coxswain training (open to ages 18 and up)
We train interested people on how to become coxswains (pronounced “cok-sens”) who act as boat leaders and plan and execute rows for the general public.
Sign up for our free coxswain training program and learn the basics of what it takes to plan a row, use a marine radio, maintain a safe environment and bring a rowboat out onto the water and back over and into our storage container.
Once you have attended a workshop, you can begin the apprenticeship route to becoming a senior coxswain where you will take responsibility for planning an event on your own.
The length of time as an apprentice varies greatly according to your previous nautical experience. It is also dependent upon your general aptitude for developing leadership skills in and out of the boats as well as your ability to interface with the general public who may stop by along the esplanade and ask questions.
high bridge (open to ages 9 to 13 years)
This free curriculum uses the landmarked High Bridge and its water tower, pictured below in 1910, as the focal point for studies on how a clean water supply made it possible for NYC to become the city that sustains the number of people it does today.
The High Bridge Coalition project is made possible with funds from the Catskill Watershed Corporation in partnership with the New York City Department of Environmental Protection.
High Bridge in a Box is an integrated curriculum for grades 3-6. Teachers are invited to use copies of this curriculum in classroom. The boxes, containing maps, photos and interactive lesson plans for groups of all sizes, are not currently available. However, the materials can easily be assembled from plans soon available here on the site.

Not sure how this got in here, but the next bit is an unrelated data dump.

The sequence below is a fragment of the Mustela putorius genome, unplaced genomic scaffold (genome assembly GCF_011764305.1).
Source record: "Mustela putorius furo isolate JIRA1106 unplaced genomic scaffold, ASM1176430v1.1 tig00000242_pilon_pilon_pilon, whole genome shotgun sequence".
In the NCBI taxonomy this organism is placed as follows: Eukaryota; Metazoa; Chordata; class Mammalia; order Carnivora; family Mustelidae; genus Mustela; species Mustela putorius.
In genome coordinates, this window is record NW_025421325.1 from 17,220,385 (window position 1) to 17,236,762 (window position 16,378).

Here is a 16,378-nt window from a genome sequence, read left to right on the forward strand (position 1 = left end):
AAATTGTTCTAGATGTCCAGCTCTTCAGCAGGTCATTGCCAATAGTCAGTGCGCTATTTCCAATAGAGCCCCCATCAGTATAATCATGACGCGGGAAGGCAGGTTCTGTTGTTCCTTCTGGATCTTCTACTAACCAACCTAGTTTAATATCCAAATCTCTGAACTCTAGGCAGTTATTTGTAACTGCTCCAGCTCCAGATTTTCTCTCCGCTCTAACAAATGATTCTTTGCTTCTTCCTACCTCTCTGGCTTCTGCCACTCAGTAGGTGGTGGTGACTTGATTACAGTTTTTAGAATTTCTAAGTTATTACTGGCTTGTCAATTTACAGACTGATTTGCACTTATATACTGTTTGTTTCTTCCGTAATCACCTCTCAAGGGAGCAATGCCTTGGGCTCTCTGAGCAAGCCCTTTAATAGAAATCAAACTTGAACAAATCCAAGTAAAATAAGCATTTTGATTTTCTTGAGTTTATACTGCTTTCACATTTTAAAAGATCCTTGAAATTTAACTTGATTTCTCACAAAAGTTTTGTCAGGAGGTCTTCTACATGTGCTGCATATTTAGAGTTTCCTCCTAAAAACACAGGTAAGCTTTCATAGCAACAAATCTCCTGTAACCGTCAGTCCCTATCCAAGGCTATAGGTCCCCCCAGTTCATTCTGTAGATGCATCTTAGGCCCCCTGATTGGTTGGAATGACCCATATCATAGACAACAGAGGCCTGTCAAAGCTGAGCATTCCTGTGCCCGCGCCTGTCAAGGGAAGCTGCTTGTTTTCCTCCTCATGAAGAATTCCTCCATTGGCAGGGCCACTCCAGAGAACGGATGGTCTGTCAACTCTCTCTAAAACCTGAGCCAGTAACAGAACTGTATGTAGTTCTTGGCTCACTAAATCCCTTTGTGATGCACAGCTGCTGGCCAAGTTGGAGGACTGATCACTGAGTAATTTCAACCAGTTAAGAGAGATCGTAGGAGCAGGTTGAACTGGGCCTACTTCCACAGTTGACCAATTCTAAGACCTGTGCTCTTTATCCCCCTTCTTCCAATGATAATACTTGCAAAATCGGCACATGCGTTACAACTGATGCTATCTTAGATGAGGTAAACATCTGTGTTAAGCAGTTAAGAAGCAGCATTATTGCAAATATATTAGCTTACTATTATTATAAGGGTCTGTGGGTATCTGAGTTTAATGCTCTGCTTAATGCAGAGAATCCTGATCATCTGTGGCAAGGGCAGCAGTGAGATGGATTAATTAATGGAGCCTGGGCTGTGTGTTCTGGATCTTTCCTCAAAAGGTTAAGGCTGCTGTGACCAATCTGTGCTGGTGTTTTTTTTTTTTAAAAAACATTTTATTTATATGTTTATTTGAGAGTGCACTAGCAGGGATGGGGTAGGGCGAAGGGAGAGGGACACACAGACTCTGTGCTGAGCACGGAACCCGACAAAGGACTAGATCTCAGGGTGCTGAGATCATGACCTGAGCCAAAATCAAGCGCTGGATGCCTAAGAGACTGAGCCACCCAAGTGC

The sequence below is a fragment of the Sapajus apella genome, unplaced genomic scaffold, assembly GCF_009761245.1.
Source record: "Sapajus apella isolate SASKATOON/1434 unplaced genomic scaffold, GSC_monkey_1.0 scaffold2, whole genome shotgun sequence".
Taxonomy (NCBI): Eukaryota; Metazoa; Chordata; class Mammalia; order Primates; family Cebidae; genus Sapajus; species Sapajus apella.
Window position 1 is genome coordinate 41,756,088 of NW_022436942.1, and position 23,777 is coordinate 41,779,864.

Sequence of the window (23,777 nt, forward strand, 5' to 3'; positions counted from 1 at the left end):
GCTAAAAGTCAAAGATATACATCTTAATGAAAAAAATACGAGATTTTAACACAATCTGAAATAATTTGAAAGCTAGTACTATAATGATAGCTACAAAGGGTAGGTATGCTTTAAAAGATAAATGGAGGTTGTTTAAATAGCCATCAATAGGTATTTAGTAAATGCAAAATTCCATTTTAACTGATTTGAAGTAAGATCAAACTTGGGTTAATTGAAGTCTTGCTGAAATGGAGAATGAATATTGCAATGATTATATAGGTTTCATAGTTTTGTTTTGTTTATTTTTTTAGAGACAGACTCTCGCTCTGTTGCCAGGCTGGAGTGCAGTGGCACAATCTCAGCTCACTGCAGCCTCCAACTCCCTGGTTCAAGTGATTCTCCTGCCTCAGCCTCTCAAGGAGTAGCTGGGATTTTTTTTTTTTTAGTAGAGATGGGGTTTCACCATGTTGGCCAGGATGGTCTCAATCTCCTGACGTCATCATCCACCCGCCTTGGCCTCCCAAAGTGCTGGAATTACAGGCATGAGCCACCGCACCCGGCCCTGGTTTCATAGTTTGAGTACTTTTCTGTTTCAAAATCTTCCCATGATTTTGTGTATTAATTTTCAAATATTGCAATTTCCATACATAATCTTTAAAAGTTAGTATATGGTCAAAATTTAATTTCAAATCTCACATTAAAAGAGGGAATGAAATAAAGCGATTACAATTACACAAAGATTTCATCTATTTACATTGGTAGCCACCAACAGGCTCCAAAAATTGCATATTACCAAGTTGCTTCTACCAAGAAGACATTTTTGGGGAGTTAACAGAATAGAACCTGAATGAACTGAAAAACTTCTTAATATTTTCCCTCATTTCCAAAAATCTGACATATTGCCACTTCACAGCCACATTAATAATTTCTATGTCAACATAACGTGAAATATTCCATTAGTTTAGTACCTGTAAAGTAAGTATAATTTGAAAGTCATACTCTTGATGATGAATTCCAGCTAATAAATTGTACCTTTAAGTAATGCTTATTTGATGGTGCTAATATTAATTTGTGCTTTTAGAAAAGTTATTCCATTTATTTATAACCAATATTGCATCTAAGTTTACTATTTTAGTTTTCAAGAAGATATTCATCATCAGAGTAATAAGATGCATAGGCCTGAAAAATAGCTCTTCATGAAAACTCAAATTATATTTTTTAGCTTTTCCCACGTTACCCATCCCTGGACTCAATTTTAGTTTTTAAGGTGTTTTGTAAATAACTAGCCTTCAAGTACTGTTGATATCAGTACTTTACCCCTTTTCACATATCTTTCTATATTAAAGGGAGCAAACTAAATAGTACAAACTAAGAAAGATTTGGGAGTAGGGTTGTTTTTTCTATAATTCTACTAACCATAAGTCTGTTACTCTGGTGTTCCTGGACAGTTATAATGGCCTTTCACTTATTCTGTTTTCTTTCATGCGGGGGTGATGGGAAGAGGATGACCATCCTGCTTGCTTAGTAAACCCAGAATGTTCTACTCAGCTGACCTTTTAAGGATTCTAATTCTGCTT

Using a Toyota Tapestry Program grant, Saint David’s School, located at 12 East 89th Street in Manhattan, built a Whitehall Gig and designed an integrated curriculum that focused on boatbuilding from the lenses of different disciplines. We are making this integrated curriculum available free to any interested individuals and groups.
And, if you belong to a local New York City group, we would be glad to help you find a boat shop to visit so that your students can experience some of what it takes to build a vessel. Just send us an email.
“Rowboats Past, Present & Future on the East and Harlem Rivers,” is an informal 1999-2002 traveling exhibit of rowing objects and exhibit boards reflecting the history of rowing and featuring reproductions of historic prints from the remarkable collection of James Sciales. Local banks, branches of the New York Public Library and waterfront organizers sponsored the exhibit to help generate Yorkville-East Harlem community awareness and enthusiasm about rowing with East River C.R.E.W., prior to the opening of our launch site at East 96th Street.
We would love to update and re-mount the exhibit with new material, including quality scans of exhibit documentations still in film camera form. Not only the content here is interesting, but also the lesson about the vision, time, patience and persistence required to re-invent a waterfront location for use by the community.